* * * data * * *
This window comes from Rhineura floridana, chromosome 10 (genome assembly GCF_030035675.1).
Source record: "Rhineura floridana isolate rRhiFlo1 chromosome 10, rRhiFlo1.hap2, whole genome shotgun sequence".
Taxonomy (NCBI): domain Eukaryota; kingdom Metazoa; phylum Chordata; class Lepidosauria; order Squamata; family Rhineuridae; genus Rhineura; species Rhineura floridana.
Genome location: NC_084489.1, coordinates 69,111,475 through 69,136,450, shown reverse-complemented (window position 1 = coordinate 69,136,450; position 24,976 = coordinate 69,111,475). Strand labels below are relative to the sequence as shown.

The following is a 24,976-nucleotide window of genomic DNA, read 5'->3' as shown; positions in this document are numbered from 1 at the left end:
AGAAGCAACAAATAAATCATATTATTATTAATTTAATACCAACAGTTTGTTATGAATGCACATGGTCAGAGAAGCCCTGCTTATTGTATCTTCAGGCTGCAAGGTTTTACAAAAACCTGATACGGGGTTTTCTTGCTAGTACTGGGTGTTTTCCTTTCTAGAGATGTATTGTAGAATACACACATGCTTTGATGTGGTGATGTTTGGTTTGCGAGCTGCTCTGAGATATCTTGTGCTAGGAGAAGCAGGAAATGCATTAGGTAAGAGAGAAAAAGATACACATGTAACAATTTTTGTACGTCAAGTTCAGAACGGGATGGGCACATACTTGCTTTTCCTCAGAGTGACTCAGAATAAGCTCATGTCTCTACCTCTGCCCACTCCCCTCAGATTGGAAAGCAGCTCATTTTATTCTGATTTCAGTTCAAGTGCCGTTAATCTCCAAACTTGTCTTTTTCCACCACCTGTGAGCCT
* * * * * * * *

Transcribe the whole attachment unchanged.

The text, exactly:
This window comes from Rhineura floridana, chromosome 10 (genome assembly GCF_030035675.1).
Source record: "Rhineura floridana isolate rRhiFlo1 chromosome 10, rRhiFlo1.hap2, whole genome shotgun sequence".
Taxonomy (NCBI): domain Eukaryota; kingdom Metazoa; phylum Chordata; class Lepidosauria; order Squamata; family Rhineuridae; genus Rhineura; species Rhineura floridana.
Genome location: NC_084489.1, coordinates 69,111,475 through 69,136,450, shown reverse-complemented (window position 1 = coordinate 69,136,450; position 24,976 = coordinate 69,111,475). Strand labels below are relative to the sequence as shown.

The following is a 24,976-nucleotide window of genomic DNA, read 5'->3' as shown; positions in this document are numbered from 1 at the left end:
AGAAGCAACAAATAAATCATATTATTATTAATTTAATACCAACAGTTTGTTATGAATGCACATGGTCAGAGAAGCCCTGCTTATTGTATCTTCAGGCTGCAAGGTTTTACAAAAACCTGATACGGGGTTTTCTTGCTAGTACTGGGTGTTTTCCTTTCTAGAGATGTATTGTAGAATACACACATGCTTTGATGTGGTGATGTTTGGTTTGCGAGCTGCTCTGAGATATCTTGTGCTAGGAGAAGCAGGAAATGCATTAGGTAAGAGAGAAAAAGATACACATGTAACAATTTTTGTACGTCAAGTTCAGAACGGGATGGGCACATACTTGCTTTTCCTCAGAGTGACTCAGAATAAGCTCATGTCTCTACCTCTGCCCACTCCCCTCAGATTGGAAAGCAGCTCATTTTATTCTGATTTCAGTTCAAGTGCCGTTAATCTCCAAACTTGTCTTTTTCCACCACCTGTGAGCCT